Two Months In, Trump Breaking Every Vow to 'Drain the Swamp': Report
President 'has shown himself to be everything that on the campaign trail he expressed to hate about Washington—a self-dealer more interested in helping his friends and big donors than creating a democracy'
Surprising no one, a new report out Wednesday finds that President Donald Trump has broken his campaign promise to "drain the swamp" at every turn, and has instead turned the government over to corporate interests and enriched his bottom line.
The joint report from advocacy groups Public Citizen and Every Voice analyzes the two months since Trump took office and concludes that the new administration is mired in corruption and conflicts, while the president himself has hired the very figures he claimed he would fight—big-money donors, lobbyists, and Wall Street executives.
In fact, the administration has failed to live up to even its own "painfully inadequate" ethics standards, the groups said. That includes refusing to divest from his corporate empire, conducting private business deals overseas while decrying foreign trade, and failing to donate the Trump Organization's foreign profits to the U.S. Treasury—thereby violating the Emoluments Clause of the Constitution, according to Public Citizen and other watchdogs.
The report, "Broken Promises: How Trump Is Profiting Off the Presidency and Empowering Lobbyists and Big Donors," outlines some of the discrepancies between what Trump promised and what he actually did:
- Trump promised: To "isolate" himself from the management of the Trump family businesses.
In reality: Trump's business partners were invited to his inauguration; a Kuwaiti Embassy event at a Trump hotel raised questions about violations of the foreign bribery clause of the Constitution; Trump's rollback of environmental protections will benefit his golf courses.
- Trump promised: That the Trump businesses will not pursue "new" foreign deals.
In reality: After a decade of inaction, the family businesses restarted a Dominican Republic project; a fight over trademarks of Trump's name in China was settled weeks after his inauguration, with the country approving the trademarks shortly after Trump asserted U.S. support for the "One China policy"; a businesswoman with ties to Chinese intelligence just bought a penthouse from Trump.
- Trump promised: To donate foreign profits from his Washington, D.C., hotel to the U.S. Treasury.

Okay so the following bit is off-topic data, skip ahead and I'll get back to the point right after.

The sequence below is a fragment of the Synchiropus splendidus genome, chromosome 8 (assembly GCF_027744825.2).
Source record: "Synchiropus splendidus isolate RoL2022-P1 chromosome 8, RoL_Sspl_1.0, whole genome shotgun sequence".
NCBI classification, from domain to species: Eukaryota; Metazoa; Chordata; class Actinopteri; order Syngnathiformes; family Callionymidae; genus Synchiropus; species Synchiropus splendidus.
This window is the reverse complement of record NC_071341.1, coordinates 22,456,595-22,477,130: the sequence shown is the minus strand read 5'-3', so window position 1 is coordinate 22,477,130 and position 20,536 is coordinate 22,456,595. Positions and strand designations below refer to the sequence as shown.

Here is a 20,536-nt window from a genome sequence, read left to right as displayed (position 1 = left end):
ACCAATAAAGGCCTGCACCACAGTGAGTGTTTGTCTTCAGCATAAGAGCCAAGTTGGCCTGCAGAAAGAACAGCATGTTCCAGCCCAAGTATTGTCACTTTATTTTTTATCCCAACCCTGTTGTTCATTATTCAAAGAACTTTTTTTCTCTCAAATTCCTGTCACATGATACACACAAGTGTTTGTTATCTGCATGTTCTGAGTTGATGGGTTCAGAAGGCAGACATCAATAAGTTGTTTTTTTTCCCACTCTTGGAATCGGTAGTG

In reality: He has not donated these profits; the Trump Organization announced that the donation would be made at the end of the year. It remains unclear how the profit will be calculated, and the money received from foreign entities that isn't profit still violates the Emoluments Clause of the Constitution.
- Trump promised: To appoint an independent ethics officer for the Trump businesses.
In reality: He appointed a loyal Republican election lawyer and a longtime attorney for the Trump family business. It's not clear whether vetting is actually happening.
"The ethics commitments made by the Trump administration exactly two months ago were painfully inadequate, yet we at least imagined that the fanfare with which they were announced would cause someone to feel accountable to implementing them within the government," said Lisa Gilbert, vice president of legislative affairs for Public Citizen. "Sadly, they have been unable to effectively follow even these milquetoast commitments, and the Trump administration is well on its way to becoming the most scandal-ridden administration in history."
David Donnelly, president and CEO of Every Voice, a group that fights against big money in politics, added, "Every day that Donald Trump refuses to take his conflicts of interest and the threat of wealthy special interest influence in his administration seriously, he fails the millions of voters who supported him because of their sincere belief he'd reduce the power of lobbyists and big donors if elected."
"In just two months, he has shown himself to be everything that on the campaign trail he expressed to hate about Washington—a self-dealer more interested in helping his friends and big donors than creating a democracy that works for all of us," Donnelly said.